The Kontroversial Kinks, one of the forerunners of the English Invasion, and one of the longest lasting bans to emerge.
Soon, Larry Page spotted them, changed their name to The Kinks, and introduced the red hunting jackets and signed them to Pye records.
After a couple of singles ignored by the record buyers, the hit with the classic” You Really Got Me”, produced by Shel Talmy, which made the No. 1 spot in August 1964.
Next “All Day and All of the Night” released in November of that year, reaching No. 2. A similar gutsy guitar riff with strong vocals.
The band became notorious for on stage fights between the brothers Davies. Ironically, the Davies Brothers became the only consistent members through the bands 35-year career. They were banned in Denmark after an audience riot at the Tivoli Gardens.
1965 saw the Kinks in the Top 20 5 times, best performers being “Tired of Waiting for You”, in January reaching No. 1, and the rocking “Till the End of The Day” getting to number 9, in December.
In early 1966, Ray Davies song writing took a dramatic change. His lyrics began to incorporate social comment, leaning somewhat towards a music hall style.
This led to the “Village Green Preservation Society”, “Arthur, or The Decline and Fall of the British Empire”, and of course, “Lola vs Powerman and the Moneygoround Pt 1, from which came the bands anthem, “Lola”.
This resulted in “Dedicated Follower of Fashion”,(Number 4 UK Feb 66) having a dig at the trendy London trendies, and “Sunday Afternoon” (No.1 June 66) a swipe at the upper classes.
“Dead End Street”, (No 5 December 66), “Waterloo Sunset” ( No 2, May 67) and “Autumn Almanac” (No.3 October 67).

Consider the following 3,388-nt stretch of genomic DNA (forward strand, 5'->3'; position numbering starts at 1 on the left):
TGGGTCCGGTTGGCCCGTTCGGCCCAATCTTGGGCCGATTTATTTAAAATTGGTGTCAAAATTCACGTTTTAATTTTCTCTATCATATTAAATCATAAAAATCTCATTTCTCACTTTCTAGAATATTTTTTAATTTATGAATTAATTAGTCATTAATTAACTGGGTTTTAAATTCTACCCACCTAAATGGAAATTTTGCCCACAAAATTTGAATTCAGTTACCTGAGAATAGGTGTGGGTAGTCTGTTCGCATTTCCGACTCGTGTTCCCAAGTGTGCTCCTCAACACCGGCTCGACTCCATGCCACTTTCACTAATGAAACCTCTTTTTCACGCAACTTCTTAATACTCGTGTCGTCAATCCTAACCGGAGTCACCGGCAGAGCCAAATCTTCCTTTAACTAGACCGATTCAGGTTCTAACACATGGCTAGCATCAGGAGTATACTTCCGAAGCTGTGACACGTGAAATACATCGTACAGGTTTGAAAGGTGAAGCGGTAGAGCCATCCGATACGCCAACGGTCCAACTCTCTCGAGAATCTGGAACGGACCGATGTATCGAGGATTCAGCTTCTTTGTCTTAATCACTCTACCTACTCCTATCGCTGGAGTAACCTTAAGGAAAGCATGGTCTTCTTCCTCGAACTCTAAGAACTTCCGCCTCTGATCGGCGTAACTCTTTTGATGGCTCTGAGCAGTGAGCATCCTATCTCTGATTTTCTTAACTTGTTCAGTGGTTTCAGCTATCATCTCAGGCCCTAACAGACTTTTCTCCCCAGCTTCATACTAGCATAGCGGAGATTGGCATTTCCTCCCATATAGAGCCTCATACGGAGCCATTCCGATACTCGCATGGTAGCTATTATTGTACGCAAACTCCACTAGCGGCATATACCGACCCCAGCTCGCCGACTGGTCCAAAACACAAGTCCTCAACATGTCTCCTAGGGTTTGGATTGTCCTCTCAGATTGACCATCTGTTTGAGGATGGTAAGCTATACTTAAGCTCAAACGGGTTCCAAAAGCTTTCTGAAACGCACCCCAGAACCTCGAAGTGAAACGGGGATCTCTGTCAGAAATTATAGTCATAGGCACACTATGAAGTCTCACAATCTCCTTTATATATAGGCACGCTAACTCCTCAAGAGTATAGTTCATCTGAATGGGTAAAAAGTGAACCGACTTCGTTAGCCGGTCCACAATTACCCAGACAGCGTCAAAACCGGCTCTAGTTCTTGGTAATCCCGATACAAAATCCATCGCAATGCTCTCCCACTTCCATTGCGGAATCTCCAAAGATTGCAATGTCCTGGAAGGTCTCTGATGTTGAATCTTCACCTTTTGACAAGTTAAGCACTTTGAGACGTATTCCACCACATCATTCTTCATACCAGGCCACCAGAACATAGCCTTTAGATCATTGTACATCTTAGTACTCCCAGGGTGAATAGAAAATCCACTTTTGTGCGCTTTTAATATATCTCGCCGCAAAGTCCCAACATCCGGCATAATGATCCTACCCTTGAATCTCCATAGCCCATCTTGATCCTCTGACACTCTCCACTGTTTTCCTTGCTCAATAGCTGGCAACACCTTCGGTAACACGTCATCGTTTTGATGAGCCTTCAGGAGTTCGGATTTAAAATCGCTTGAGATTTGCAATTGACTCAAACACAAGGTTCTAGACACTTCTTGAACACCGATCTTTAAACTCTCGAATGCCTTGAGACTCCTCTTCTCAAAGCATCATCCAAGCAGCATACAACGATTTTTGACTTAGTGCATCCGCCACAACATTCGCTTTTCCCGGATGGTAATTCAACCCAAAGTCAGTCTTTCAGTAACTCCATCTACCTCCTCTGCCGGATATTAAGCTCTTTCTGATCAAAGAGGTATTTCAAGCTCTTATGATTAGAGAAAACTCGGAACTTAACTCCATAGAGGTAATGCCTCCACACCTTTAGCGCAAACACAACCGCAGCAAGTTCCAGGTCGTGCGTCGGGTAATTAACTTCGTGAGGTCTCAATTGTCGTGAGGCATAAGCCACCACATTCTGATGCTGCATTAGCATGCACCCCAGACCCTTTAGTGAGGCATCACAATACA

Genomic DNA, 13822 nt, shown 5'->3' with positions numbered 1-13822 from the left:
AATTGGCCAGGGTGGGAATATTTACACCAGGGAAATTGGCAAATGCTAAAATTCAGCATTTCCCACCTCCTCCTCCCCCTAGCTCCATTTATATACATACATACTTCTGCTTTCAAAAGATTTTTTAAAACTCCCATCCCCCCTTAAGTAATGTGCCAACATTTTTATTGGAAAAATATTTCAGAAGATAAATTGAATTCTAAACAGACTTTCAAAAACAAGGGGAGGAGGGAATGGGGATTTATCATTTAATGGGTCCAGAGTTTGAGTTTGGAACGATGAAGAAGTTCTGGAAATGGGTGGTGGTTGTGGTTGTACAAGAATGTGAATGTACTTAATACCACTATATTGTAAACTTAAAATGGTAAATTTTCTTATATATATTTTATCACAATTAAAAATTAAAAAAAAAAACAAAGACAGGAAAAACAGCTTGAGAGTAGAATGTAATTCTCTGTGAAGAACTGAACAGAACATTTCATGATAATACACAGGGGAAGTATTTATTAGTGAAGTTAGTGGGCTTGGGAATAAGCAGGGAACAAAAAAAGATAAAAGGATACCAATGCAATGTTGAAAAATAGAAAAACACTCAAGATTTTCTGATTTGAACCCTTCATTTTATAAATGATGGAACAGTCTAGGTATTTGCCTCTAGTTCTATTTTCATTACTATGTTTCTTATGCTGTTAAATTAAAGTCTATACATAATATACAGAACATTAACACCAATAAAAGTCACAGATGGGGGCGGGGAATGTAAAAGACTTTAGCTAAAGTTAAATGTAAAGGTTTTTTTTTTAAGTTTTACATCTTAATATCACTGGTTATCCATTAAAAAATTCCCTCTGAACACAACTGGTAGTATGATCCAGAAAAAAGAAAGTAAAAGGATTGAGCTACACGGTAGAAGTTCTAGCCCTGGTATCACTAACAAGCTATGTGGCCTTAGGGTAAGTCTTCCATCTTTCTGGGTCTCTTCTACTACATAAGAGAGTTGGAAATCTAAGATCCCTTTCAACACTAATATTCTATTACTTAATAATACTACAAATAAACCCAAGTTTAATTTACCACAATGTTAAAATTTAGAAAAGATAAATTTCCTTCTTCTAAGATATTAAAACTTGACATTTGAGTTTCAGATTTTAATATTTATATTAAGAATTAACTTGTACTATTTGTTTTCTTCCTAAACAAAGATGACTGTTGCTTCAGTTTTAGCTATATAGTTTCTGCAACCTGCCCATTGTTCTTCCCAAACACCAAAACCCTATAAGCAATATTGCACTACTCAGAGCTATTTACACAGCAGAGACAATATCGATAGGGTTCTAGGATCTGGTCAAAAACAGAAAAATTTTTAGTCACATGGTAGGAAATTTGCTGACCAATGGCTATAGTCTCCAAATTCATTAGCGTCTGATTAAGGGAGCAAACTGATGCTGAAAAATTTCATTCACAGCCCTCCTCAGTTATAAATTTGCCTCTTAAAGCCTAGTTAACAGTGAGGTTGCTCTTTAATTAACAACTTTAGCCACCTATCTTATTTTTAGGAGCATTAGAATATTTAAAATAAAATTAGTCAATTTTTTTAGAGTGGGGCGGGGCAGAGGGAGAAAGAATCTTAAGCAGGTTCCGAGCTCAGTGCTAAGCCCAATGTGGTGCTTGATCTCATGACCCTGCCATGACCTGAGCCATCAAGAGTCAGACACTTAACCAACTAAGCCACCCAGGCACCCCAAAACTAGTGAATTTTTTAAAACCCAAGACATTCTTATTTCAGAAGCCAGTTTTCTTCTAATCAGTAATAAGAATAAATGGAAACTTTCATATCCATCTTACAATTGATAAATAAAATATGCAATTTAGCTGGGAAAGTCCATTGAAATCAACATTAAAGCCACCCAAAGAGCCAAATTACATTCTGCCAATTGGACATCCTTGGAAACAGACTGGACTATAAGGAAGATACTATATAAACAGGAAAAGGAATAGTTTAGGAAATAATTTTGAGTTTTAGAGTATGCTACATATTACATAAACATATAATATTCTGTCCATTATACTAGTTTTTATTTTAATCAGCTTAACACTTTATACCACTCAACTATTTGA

Things went quiet for the Kinks then, Dave did his own thing with “Death of a Clown”, and Ray was not getting on with Pye Records. Pye were only interested in hit singles, Dave wanted to get into albums and quality music.
John Doulton took over the bass in March 1969, and in May,1970 John Gosling was added on keyboard.
Goslings keyboard adding a new dimension to the guitar-based sound that had been the backbone of the Kinks 1960s hits,and added depth the eccentric visions of the leader and main songwriter Ray Davies. He was central to the band establishing a new fanbase in the US. Gosling made his Kinks debut on the 1970 album "Lola Versus Powerman" and the Moneygoround", Part One" – the band’s eighth studio LP – by auditioning on the demo for “Lola,” He appeared on notable albums such as "Muswell Hillbillies" and "Everybody’s In Show-Biz" plus the 1977 set that became their highest-charting in the US to that point, "Sleepwalker". He left after 1978’s Misfits.
I caught the Kinks in Adelaide, 1965, complete in hunting jackets, where they played on the same bill as The Honeycombs, Tony Shevaton and top of the bill Manfred Mann.